So, most Australian families are exceeding the guidelines, which are essentially built on a premise that isn’t clear-cut. Not all screen time is “bad”.

Is screen time bad?

A 2004 study from the United States explored the average time children spent watching television per day when they were aged one and three, and whether this affected their attention span in later years.

They found watching TV in the early years was associated with a higher risk of attention problems when these children were seven. But the research didn’t test the types of programs the children were watching.

In 2007, the same researchers looked at the effects of the content children watched. They found an association between watching violent or entertaining television such as Scooby Doo and Rugrats before the age of three and an increased risk of attention problems five years later.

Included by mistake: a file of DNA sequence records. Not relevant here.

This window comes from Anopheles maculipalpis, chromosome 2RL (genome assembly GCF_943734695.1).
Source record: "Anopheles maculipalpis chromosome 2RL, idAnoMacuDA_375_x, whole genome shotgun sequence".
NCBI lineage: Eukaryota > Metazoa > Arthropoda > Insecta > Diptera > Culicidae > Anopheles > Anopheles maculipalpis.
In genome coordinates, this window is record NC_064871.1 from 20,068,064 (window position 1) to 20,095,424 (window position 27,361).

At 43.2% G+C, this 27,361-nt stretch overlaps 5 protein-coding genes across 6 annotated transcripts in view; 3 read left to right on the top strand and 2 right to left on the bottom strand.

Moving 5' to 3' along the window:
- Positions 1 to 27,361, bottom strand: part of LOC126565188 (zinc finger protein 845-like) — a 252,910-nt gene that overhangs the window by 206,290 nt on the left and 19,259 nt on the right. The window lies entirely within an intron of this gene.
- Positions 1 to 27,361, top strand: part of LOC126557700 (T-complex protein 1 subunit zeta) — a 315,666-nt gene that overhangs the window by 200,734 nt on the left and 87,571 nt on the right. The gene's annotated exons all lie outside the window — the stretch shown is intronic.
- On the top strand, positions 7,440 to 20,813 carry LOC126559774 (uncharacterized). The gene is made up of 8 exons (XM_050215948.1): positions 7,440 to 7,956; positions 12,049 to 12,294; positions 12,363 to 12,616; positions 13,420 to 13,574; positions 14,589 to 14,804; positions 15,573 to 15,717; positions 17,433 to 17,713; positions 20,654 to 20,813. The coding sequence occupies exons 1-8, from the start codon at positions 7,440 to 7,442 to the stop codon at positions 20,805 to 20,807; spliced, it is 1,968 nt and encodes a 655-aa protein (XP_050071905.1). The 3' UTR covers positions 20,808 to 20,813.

But there was no such association when it came to educational content such as Sesame Street.

So, content plays a role, but the child’s age also matters. In this same study, the type of content viewed by four- and five-year-olds did not affect their attention five years later.

The above studies describe changes over time. But other studies looked at the immediate effects of different screen content on children’s executive functioning – the thinking required to problem solve and stay on task.

These studies found exposure to educational content didn’t hinder children’s subsequent executive functioning. But these abilities were depleted in four- and six-year-olds who had just watched fast and fantastical shows that played with the bounds of physics and reality.